I was recently asked by the editors of Korea Herald’s The Investor magazine to comment on the Korean car manufacturers, in particular Hyundai Motor.
My policy is never to speak about clients, but instead provide a perspective from a cultural standpoint. I’d like to share in condensed form, as well as with an epilogue, the guest contributor article titled: New considerations loom as Korean car brands strive to become more global
I noted, globally, the car industry in 2017 is more competitive than ever due to market fluctuations, shifting demand from sedans to SUVs and predictions that US car sales have peaked.
According to the Detroit Free Press an average of three separate industry forecasts from Kelley Blue Book, Edmunds.com and LMC Automotive predict overall U.S sales are expected to fall about 1.7%.
That said, Korean brands have done exceedingly well on a global scale. I see this trend continuing as Korean OEMs (original equipment manufactures) seek out top talent and adapt to changing conditions, even in an era of potential Trump protectionism.
And while success continues, there are still issues, some of which are rooted in culture that can still be a hindrance to the realization of full potential.
For example, in regard to talent, the abrupt dismissal of a Korean carmaker’s top Western executive can draw considerable attention in the local market’s media and industry.
Sources say these sudden departures are most often due to a failure to meet sales goals set by the headquarters in Seoul. But what’s behind these departures might very well be the real story of interest.
Korean vs. Western Norms
First, tenure for top Korean senior C level executives, excluding chaebol family members, is usually just several years and, in some cases, not even a single year. The career path for long-term Korean employees is to continually move up the hierarchy through a narrowing pyramid, with fewer and fewer advancing to the highest levels.
Even then, Chosun Ilbo noted only one out of 115 staff are likely to rise to a management position–this according to a study of 184 listed subsidiaries of the top conglomerates by market researcher CEO Score.
Among management, logistically only a select few can achieve vice president level and an even smaller number can become president or CEO. Studies have shown the average Korean CEO is 58.8 years old, graduated from a prestigious university and took 25 years to get to the top.
These executives recognize that at some point in their career they will be asked to retire and exit, allowing their juniors to advance. Most often these organizational changes occur during the end of year restructuring.
These practices align with norms of a collectivistic society and the Korean executive accepts the decision based on the group goals taking precedence over his or her individual objectives and desires. The goals and needs of the group supersede the comfort and satisfaction of the individual.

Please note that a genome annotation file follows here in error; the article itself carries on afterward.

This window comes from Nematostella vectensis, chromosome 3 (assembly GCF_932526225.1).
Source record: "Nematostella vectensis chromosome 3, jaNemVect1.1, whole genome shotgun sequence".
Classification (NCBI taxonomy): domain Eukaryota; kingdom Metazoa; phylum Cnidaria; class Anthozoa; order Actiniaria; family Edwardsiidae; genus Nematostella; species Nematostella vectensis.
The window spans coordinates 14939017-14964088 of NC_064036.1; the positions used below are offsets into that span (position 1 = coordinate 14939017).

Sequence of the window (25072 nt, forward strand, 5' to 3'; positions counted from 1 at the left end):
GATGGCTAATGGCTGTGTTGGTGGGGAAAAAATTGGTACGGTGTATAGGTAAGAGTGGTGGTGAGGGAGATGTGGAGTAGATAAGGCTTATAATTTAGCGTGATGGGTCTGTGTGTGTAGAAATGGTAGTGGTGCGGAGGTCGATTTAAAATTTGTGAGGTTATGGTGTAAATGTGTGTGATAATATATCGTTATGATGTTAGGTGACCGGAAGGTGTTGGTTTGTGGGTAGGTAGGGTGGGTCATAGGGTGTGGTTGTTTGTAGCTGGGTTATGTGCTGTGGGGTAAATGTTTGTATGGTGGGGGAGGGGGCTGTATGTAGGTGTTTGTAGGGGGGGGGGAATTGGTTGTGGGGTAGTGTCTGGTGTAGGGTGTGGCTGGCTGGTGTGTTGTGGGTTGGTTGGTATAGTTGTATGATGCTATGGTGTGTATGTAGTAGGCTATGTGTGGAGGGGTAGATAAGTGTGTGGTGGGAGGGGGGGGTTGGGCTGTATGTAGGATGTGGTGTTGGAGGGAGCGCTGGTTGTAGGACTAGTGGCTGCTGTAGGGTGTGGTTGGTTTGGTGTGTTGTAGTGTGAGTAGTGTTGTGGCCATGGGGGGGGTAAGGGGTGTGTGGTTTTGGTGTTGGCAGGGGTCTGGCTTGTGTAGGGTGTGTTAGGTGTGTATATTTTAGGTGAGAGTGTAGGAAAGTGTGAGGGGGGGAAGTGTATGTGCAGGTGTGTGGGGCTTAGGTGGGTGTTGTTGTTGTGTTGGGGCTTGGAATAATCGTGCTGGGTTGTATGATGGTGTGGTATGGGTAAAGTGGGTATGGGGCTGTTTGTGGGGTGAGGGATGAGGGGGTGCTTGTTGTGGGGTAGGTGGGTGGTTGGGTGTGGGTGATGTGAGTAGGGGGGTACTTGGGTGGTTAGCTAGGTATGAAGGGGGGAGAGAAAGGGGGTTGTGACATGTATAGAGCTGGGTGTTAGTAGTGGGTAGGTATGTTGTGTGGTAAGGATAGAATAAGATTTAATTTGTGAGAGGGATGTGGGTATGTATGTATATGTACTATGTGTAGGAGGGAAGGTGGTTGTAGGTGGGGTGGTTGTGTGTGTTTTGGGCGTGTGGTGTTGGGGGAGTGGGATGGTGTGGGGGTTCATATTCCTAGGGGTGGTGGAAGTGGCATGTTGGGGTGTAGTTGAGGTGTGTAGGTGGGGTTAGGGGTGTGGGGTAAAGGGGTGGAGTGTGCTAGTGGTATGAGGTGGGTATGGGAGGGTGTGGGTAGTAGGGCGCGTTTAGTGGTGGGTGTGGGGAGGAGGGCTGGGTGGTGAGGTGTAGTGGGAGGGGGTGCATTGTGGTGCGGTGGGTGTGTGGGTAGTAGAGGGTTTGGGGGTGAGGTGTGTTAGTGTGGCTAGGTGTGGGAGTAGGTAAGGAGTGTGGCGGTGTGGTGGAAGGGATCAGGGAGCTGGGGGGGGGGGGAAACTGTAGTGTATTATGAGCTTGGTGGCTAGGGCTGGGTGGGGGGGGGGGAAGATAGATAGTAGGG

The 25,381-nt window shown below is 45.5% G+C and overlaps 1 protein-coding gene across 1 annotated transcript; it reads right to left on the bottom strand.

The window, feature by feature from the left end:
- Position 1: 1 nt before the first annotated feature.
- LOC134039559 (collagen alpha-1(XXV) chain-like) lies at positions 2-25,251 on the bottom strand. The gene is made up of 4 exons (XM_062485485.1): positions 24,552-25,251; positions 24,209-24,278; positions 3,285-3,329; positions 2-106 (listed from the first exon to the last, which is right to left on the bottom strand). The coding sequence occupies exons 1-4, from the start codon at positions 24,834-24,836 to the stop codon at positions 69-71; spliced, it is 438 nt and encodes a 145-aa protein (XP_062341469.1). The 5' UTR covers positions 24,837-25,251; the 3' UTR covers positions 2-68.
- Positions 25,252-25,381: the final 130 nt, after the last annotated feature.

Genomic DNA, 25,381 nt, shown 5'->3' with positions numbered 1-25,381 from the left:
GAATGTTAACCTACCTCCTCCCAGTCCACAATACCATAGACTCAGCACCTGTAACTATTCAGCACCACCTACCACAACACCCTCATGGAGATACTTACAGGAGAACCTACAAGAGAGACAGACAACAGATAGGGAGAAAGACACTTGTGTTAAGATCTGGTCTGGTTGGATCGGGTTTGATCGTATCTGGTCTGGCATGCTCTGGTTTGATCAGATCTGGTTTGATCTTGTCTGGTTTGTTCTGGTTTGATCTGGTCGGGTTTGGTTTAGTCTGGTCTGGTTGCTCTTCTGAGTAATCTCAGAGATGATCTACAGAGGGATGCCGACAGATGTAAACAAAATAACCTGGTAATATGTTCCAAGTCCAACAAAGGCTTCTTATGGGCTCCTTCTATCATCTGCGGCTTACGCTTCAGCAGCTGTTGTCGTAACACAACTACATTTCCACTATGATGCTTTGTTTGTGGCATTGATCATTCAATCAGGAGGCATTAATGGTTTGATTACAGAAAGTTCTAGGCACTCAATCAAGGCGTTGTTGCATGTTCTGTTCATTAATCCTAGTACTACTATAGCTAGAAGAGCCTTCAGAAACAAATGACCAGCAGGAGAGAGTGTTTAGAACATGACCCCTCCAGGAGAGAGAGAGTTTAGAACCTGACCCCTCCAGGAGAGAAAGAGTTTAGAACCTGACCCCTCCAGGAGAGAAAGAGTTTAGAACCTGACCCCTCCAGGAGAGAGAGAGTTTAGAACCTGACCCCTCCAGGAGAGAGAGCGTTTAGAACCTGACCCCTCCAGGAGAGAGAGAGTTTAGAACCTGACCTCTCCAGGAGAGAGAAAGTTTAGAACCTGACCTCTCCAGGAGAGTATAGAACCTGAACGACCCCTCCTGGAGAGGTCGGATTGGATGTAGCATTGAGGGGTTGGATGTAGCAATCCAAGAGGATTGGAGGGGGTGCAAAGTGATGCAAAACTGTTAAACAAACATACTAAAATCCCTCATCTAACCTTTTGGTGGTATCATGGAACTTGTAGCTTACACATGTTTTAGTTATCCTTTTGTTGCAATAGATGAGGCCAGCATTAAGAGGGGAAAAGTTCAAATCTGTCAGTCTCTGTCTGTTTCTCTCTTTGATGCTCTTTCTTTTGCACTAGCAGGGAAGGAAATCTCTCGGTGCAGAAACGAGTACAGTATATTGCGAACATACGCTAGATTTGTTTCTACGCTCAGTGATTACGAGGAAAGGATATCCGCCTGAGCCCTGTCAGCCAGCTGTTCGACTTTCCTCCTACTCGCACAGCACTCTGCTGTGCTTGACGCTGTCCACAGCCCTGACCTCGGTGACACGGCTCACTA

Following a somewhat different model, Korean overseas organizations have at times opted to assign a Korean to oversee the local OEM subsidiary. These employees work as expatriates for 3-5 years and then return to Korea for reassignment, retirement or exit.
At other times Korean companies will hire seasoned western professionals for the top leadership positions. Local industry expectations are that the westerners will stay on the job for an extended period until they retire or move to another company. A gap occurs when Korean cultural expectations are that the western leader would only hold the job for at most five years.
While year-end restructuring with promotions, retirements and dismissals are accepted Korean business norms, timing for the departure of a key western leader can be an issue. In particular, with a year-end exit the holidays allow little if any progress on recruitment.
Typically, companies, Korean or Western, are well into the new year before they can effectively interview candidates, review options, and consult with senior management before reaching such an important decision. Even if the search is internal, the process takes months.
What is concerning in today’s global market is a top proven leader of that caliber needed to head up a brand may be unwilling to accept a position so tied to achieving robust sales goals as well as being responsible for the overall business, when design, product mix and production targets are also set by the Korean HQ.
An Alternative Approach
I do see some alternatives. Termination of senior leadership goes with business. However, as Korean car brands strive to become more global, deep consideration is needed to determine the best way executives should leave. With a well-managed process there is little damage to the brand, and the field is opened to the best potential candidates for the job.
As an epilogue to The Investor article, and as a trusted industry friend and market leader reinforced… changing executives does come with the territory.
Nevertheless, we have seen in the case with American CEOs John Mendel of Honda, Jim O’Sullivan of Mazda, and Jim Press of Toyota—plus most recently Nissan’s Carlos Ghosn stepping down from the role of CEO, there is a success model of well-crafted exit notices (retiring, leaving for family reasons, resigning to seek other opportunities). These reduce negative press and promote a more balanced, attractive workplace culture.